Students at a university in Florida booed and jeered Education Secretary Betsy DeVos as she tried to speak during their graduation ceremony Wednesday.
Bethune-Cookman University President Edison Jackson warned students to be quiet, to little effect.
"If this behavior continues, your degrees will be mailed to you," he told students at the commencement ceremony in Daytona Beach.
Bethune-Cookman traces its history to 1904 and is one of the oldest institutions among U.S. historically black colleges and universities — schools where African-American students make up a large proportion of the student body.
Boos rang out before DeVos stepped to a podium to speak Wednesday, but she began by telling the hundreds of students she hoped they could disagree respectfully.
"Let's choose to hear one another out,'' DeVos said, reading her prepared text in a measured tone despite continuing waves of boos, catcalls and scattered applause.
Protests continued even after Jackson demanded an end to the demonstration. Many of the graduates stood and turned their backs to DeVos as she spoke — about half of the nearly 400 people receiving degrees this term, according to reports from the scene.
Opposition to nomination
DeVos' conservative Republican background and strong views on educational policy attracted strong opposition when President Donald Trump named her to his Cabinet this year. Many African-Americans objected to her comment during Senate confirmation hearings that historically black colleges were the "real pioneers when it comes to school choice" — a reference to her belief that parents and students in the American system of public education should be able to choose between state-run elementary and secondary schools and alternative schools sponsored by churches or other nonpublic groups supported by public funds.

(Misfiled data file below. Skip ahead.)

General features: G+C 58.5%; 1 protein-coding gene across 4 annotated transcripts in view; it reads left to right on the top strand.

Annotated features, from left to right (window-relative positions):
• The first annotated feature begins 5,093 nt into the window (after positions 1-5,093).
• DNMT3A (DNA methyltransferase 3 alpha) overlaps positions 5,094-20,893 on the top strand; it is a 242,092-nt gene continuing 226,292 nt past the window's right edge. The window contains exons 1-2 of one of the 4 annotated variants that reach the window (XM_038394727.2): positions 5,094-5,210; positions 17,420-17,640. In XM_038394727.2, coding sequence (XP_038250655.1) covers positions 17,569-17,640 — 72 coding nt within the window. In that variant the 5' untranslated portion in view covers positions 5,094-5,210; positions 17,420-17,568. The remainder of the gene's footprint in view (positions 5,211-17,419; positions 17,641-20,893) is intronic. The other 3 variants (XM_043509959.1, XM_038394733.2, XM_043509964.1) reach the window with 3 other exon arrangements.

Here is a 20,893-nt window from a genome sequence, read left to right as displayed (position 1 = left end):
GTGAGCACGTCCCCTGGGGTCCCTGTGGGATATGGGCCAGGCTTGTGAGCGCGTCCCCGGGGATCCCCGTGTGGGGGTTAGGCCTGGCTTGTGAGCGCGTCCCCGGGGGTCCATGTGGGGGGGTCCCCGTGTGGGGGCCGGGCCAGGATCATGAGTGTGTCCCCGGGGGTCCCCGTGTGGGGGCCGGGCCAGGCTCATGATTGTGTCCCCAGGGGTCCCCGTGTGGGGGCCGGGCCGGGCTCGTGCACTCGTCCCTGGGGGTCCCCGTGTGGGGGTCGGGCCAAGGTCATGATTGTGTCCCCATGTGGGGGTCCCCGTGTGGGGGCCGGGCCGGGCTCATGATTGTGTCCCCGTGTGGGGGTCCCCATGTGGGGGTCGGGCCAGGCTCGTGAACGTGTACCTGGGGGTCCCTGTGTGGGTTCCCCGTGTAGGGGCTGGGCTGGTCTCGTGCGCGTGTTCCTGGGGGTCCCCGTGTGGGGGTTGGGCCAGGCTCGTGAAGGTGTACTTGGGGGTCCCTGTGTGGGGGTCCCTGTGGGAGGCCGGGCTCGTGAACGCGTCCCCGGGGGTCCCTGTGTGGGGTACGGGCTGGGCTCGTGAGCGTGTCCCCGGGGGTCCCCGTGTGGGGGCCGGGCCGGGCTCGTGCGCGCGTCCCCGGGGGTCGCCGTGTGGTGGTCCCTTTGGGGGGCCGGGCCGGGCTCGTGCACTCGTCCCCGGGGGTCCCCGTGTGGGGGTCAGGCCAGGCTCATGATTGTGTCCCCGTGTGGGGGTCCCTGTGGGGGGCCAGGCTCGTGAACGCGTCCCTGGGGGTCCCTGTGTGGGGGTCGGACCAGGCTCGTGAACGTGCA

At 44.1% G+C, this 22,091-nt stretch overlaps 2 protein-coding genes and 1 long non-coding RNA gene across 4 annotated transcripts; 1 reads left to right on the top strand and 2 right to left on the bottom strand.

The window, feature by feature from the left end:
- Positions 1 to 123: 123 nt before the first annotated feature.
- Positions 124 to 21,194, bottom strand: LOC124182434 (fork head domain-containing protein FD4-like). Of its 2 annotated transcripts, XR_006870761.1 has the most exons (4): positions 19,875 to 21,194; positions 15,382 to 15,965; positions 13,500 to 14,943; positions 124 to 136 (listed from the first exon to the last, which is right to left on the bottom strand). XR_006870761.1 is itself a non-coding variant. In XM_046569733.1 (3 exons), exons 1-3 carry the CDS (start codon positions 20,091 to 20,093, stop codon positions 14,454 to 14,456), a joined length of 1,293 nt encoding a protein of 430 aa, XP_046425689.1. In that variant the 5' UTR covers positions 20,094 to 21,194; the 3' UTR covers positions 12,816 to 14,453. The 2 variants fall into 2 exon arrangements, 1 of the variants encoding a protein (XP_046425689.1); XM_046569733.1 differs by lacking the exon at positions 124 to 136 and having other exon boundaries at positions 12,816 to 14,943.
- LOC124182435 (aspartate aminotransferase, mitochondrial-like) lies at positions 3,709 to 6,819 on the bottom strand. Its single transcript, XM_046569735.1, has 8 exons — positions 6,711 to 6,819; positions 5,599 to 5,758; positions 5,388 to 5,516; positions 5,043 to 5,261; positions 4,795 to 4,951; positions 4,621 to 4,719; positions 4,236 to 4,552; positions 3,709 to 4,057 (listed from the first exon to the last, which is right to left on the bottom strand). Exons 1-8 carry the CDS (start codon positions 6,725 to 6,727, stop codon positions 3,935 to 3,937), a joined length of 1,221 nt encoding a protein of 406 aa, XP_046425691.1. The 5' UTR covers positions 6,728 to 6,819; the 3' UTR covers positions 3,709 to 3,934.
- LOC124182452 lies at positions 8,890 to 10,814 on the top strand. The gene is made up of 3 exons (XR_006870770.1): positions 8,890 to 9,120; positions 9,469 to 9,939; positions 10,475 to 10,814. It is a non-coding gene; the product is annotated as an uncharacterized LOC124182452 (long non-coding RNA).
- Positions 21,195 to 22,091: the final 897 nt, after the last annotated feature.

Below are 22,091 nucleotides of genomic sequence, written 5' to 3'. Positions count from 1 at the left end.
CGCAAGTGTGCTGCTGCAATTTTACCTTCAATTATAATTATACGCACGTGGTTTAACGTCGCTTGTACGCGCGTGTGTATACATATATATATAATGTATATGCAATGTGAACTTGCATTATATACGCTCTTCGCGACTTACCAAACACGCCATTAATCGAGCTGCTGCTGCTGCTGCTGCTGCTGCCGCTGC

African-American educators and students said DeVos' views were misdirected, because historically black colleges and universities, known as HBCUs, became established as a response to systems of racial segregation widely practiced in the United States during the first half of the 20th century and earlier.
The HBCUs, protesters said, were "born not out of mere choice, but out of necessity, in the face of racism.''
Jackson, Bethune-Cookman's president, had been accused of selling out the school by offering DeVos an honorary doctoral degree and inviting her to address the student body.
Protesters delivered a petition signed by thousands of people urging the university to revoke the invitation to the education secretary, but Jackson refused.